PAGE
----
Share story

His fast, fiery eyes; his large frame, his impossibly dexterous face; his charismatic intensity — actor G. Valmont Thomas has been a Northwest audience favorite for decades, in roles from Falstaff at Oregon Shakespeare Festival to a local-legend performance as Dr. Frank N. Furter in “The Rocky Horror Show” at Empty Space to a troubled actor in Alice Childress’ “Trouble in Mind” at Intiman.

Thomas, age 58, died on the morning of Dec. 18 after four days in hospice care in Ashland, Oregon.

He had been diagnosed with cancer in 2013, but kept acting and gave his final performance as the irreverent, larger-than-life, mortality-minded Falstaff at Oregon Shakespeare Festival on July 8.

That day, he pulled off the famed actors’ “hat trick,” playing Falstaff in Shakespeare’s “Merry Wives of Windsor,” and both parts of “Henry IV.”

“He was so, so proud of that,” said friend Patricia Bonnell, who first met Thomas around the Western Washington University theater scene. “He said: ‘Do you know how rare it is to play Falstaff in all three Shakespeares? Let alone a black actor as Falstaff in all three Shakespeares?’ He worked so, so hard for that role.”

But after the opening performance of “Henry IV, Part Two,” she said, “his body said, ‘okay, I can’t do this anymore.’ ”

Thomas spent years shuttling between roles in Seattle and Ashland (where he appeared in 14 Oregon Shakespeare Festival seasons), but after his diagnosis, Thomas made Ashland his final home. Bonnell started a gofundme fundraising campaign to help Thomas cover medical bills for his cancer treatments. She saw almost all of his performances. Despite his physical and emotional intensity, she said, “he was such a generous actor. He could certainly take the focus, but he could give the focus to another actor. He was such an incredible listener.”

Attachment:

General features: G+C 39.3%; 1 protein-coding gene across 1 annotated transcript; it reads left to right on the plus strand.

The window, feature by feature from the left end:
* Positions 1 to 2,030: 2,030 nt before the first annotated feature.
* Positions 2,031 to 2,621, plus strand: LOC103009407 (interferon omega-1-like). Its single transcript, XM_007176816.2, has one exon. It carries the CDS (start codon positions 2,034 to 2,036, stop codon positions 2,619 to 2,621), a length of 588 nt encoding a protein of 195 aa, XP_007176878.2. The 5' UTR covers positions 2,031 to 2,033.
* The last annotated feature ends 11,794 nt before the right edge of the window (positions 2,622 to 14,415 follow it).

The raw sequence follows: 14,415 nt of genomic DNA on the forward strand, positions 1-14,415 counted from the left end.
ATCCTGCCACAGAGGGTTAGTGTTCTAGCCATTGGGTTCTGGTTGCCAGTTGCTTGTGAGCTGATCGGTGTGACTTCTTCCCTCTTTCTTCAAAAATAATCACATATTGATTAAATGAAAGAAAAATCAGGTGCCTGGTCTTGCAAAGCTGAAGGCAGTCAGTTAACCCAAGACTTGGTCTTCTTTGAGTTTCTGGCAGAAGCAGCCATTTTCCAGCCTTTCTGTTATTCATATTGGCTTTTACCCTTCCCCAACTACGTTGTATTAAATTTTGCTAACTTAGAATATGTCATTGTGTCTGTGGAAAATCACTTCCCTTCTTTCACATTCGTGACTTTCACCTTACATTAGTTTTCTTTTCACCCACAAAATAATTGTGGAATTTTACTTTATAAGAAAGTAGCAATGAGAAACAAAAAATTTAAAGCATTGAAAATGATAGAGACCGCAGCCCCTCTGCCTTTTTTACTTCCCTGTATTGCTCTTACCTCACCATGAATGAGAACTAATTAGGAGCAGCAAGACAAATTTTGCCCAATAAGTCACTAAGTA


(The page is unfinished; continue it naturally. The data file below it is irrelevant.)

Thomas was born in Germany to a military family and moved around the country before attending high school in Tacoma. And he was, by all accounts, a high-octane personality both on and off stage.

Local actor Eric Ray Anderson remembers meeting him in 1977 at the first rehearsal for a Tacoma production of “Carousel” when Thomas was in his senior year at Wilson High School and Anderson was a freshman at University of Puget Sound.

Actors were standing around, waiting for someone to unlock the doors for the first rehearsal. “Without knowing me at all, he spotted me, picked me up, and carried me around for awhile,” Anderson said. “He was incredibly full of intensity and energy.”

They stayed friends. “That show, like some shows,” Anderson said, “was a real artistic failure but a great social triumph.”

Both Bonnell and Anderson confirmed said that Thomas was surrounded by loved ones and passed peacefully.

“For those of us who knew him, the idea that he was ‘at peace’ has greater impact than that boilerplate phrase implies,” Anderson said. “He was always on a super-intense roller coaster as a person and as an artist, and the fact that he really did end up peaceful in the end was really good to hear.”

Memorials for Thomas are currently being planned for both Ashland and Seattle.